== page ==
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A Risky Business
If all goes well, SEA 1000 will deliver the RAN 12 reliable and high end submarines which will form the backbone of the most capable submarine force
in our region and serve as a significant capability element of the ADF.
However, this statement is contingent on the four words, “if all goes well”.
With every project comes the opportunity for success, but also the possibility of failure, and noting SEA 1000 has been described as “likely to be
the largest defence procurement project in the nation’s history”, the implications of project failure would be significant. With the wounded state of
the current submarine capability, failure might be terminal for the Australian submarine force and, noting the projected cost of some of the options
on the table, could actually bankrupt the Navy. There is a lot at stake.
What brings projects down is “risk”. It eats away at performance, consumes resources and blows out schedule (note that project cost is determined
by multiplying resources and time). Risk is the enemy of Project Managers and as such needs to be foremost in our minds as we move forward with
Acoustic Warfare Analyst Jamie Dennis monitors
his console as HMAS Dechaineux dives.
Credit: CoA / Paul Berry
The Collins Class submarines serve as a relevant
example on the consequences of risk.
As risks materialised on the Collins Project
the RAN saw reduction in performance,
consumption of additional resources and
delays in schedule. Submarine war fighters saw
interim Combat System software drops over
time before it was finally acknowledged that
this critical system would never meet the navy’s
requirements. The platform suffered a broad
range of reliability issues and noise problems.
The RAN saw a delay of about 12 years before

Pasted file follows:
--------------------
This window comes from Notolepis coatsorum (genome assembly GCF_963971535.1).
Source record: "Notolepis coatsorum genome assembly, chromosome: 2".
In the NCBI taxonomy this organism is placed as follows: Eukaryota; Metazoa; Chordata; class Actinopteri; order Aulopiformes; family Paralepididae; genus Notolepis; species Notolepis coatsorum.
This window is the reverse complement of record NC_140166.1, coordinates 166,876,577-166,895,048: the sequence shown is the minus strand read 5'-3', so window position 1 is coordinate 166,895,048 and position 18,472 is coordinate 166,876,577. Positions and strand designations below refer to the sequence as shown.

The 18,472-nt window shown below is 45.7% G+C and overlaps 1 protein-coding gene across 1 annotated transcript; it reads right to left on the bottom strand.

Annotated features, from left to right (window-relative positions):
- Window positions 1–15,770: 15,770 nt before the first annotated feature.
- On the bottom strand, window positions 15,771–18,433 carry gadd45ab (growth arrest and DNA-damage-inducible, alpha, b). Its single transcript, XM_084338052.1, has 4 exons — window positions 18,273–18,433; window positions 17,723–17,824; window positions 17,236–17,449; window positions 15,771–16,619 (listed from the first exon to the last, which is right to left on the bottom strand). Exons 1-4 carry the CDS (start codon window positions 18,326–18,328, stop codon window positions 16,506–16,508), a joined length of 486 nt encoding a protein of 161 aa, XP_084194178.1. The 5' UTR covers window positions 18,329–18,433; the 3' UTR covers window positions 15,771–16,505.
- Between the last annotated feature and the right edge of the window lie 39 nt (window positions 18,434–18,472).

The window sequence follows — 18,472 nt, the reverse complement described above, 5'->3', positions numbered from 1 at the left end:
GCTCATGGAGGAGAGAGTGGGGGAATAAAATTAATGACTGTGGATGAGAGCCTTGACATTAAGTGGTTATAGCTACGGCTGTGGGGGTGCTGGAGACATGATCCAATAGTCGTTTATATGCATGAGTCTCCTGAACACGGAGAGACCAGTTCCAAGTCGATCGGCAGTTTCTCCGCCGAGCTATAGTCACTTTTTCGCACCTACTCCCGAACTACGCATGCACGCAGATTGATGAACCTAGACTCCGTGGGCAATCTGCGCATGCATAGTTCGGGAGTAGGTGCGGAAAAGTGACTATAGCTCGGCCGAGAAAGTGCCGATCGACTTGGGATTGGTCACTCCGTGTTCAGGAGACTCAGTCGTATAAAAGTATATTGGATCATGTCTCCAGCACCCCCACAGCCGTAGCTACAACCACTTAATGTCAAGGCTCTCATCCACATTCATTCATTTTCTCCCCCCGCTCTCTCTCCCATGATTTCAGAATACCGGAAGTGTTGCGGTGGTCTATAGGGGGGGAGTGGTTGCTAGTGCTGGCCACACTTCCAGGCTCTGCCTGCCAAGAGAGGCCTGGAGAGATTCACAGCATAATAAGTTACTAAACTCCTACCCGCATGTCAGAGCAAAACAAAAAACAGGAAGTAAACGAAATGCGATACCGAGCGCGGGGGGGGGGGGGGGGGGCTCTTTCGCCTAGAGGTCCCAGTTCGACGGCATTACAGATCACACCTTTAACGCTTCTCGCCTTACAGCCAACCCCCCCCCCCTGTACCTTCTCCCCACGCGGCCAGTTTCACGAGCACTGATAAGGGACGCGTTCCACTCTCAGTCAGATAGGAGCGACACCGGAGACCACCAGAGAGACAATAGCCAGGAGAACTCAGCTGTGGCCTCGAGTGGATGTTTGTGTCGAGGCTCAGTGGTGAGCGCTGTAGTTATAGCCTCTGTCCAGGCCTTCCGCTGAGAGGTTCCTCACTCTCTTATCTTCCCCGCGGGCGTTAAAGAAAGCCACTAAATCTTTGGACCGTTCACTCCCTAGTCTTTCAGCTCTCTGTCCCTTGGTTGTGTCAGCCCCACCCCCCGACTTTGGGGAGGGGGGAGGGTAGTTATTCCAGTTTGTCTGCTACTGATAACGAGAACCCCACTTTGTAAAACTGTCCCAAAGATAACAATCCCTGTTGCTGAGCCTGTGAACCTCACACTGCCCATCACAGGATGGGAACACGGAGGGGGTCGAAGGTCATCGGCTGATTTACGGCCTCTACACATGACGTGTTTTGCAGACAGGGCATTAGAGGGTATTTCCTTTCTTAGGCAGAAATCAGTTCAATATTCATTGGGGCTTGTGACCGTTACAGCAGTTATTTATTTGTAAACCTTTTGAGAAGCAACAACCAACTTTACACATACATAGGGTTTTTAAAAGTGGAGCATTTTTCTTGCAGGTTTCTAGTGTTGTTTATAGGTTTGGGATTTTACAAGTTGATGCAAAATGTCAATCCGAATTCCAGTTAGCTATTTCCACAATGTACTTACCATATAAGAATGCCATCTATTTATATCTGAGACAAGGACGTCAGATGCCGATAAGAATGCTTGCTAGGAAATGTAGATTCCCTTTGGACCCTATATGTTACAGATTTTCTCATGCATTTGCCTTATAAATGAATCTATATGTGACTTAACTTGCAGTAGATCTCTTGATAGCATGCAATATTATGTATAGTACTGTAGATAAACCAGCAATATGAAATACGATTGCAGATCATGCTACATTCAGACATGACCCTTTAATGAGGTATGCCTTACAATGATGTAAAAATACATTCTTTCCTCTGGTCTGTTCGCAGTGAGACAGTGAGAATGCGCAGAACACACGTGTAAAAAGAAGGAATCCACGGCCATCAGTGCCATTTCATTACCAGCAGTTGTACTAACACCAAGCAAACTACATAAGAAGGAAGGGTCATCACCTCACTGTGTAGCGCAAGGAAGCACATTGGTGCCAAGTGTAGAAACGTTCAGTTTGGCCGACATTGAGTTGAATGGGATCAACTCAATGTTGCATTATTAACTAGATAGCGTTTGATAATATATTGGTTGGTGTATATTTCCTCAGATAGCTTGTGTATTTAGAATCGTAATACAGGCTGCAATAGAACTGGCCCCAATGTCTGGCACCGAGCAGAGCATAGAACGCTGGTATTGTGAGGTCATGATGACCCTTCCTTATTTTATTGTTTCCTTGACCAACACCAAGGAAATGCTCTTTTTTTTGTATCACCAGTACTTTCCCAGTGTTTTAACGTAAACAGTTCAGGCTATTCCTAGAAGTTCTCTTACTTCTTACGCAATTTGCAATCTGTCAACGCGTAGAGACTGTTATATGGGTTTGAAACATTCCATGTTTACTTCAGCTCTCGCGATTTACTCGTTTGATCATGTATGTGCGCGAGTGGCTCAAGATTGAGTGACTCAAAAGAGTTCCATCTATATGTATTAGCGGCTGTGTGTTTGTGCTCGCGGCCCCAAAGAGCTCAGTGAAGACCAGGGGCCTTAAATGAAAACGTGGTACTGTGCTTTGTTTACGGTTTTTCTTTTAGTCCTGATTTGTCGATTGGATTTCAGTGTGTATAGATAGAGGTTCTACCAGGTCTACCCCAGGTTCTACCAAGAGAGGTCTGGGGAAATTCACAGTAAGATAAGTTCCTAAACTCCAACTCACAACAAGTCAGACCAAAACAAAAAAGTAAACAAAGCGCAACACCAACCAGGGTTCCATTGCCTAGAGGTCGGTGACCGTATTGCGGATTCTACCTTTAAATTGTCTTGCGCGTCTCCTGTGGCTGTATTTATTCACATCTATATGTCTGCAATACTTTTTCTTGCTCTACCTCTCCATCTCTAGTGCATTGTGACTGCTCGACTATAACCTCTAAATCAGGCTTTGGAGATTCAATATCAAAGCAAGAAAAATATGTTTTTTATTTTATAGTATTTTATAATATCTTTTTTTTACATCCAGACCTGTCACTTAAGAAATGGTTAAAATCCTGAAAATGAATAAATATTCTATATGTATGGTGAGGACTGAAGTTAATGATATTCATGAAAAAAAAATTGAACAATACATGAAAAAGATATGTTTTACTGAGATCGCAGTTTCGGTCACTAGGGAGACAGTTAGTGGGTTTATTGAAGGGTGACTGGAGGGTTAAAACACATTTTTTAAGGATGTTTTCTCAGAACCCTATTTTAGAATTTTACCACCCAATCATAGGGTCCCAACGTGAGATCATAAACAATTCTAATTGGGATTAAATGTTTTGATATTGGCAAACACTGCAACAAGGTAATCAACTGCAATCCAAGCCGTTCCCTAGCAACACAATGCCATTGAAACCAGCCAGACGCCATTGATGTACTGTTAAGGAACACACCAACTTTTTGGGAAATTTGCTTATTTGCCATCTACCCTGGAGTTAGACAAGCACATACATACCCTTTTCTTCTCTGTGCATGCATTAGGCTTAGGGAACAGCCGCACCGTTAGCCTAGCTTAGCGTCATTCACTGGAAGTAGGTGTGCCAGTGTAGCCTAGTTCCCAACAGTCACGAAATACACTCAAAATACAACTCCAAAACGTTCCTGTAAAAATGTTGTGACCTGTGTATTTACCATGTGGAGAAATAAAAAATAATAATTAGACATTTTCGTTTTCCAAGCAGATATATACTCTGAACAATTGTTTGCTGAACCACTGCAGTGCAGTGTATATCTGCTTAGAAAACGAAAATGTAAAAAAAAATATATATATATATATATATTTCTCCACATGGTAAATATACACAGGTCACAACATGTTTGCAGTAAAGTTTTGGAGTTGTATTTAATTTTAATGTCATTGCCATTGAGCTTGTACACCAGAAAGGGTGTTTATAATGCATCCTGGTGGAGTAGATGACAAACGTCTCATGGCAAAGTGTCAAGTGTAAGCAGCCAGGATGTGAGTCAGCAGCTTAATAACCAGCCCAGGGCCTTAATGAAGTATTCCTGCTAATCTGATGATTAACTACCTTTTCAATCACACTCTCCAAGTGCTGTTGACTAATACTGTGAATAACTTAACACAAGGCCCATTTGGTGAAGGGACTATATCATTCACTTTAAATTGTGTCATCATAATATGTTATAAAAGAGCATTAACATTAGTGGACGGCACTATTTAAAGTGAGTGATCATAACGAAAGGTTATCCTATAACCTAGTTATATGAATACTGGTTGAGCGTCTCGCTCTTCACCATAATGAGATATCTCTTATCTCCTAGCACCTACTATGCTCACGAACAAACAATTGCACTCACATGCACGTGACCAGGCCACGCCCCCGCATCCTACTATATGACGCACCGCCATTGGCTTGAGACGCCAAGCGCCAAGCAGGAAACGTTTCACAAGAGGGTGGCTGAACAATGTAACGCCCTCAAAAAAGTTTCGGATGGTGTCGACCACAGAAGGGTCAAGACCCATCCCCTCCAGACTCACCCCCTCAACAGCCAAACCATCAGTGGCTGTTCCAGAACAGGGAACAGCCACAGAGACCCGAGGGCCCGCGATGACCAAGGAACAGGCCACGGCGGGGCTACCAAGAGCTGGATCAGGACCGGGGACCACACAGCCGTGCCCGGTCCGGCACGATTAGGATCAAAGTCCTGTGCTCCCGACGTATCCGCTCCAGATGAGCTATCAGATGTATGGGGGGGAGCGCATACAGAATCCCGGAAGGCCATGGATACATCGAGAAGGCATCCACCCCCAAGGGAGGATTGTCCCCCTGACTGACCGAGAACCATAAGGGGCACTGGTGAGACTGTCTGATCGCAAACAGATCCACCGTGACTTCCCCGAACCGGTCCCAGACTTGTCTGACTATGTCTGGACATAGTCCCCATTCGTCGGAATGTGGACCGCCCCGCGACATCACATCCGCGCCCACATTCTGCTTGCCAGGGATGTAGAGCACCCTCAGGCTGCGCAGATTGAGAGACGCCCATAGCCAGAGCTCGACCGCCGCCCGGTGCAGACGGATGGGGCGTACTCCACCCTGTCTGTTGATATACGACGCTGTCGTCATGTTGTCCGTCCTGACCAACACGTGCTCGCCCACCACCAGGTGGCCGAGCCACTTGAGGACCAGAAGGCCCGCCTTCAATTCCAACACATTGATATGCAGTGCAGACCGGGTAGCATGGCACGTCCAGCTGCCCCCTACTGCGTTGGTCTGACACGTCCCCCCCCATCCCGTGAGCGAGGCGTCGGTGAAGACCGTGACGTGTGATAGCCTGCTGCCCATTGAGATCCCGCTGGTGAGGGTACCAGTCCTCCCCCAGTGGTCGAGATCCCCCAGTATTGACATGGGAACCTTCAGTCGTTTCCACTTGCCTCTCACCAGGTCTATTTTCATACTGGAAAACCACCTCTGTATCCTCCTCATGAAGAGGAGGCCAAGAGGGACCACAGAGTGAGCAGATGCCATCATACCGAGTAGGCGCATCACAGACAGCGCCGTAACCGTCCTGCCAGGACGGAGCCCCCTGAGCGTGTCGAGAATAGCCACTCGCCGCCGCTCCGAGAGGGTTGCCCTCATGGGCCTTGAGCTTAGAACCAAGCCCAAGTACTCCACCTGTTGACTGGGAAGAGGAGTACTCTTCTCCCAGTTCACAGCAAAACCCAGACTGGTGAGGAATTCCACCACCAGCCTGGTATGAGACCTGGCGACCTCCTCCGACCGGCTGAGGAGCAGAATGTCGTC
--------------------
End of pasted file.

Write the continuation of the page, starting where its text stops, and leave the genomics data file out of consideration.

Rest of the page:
the boats were considered suitable to be placed
‘in harm’s way’. Additionally, demand on the
resources required for the “fix-it” program
hindered the upgrading of the submarines and
placed constraints on spending in other parts
of the Navy.
The problems with Collins have taxed
submarine operators, submarine management
and the sustainment organisation to the point
where the programme is described by John
Coles in his 2011 Phase One report to the
Minister as “an unhappy story”.
REQUIREMENTS SET THE RISK SCENE
Before delving into risks categories, it is worth
highlighting up front that it is the setting of
operational requirements for any capability
that sets the risk scene.
“Experience shows that setting requirements
beyond that of off-the-shelf equipment
generates disproportionately large increases
to the cost, schedule and risk of projects”
said David Mortimer in his In 2008 Defence
Procurement and Sustainment Review.
Augustine’s 15th law suggests that the last ten
percent of performance generates one-third of
the cost and two-thirds of the problems. The
cost schedule risk diagram shown in Figure 1
and supplied to Mortimer by the-then DMO
General Manager of Programs and the-now
DMO CEO, Warren King, suggests Augustine
was an optimist.
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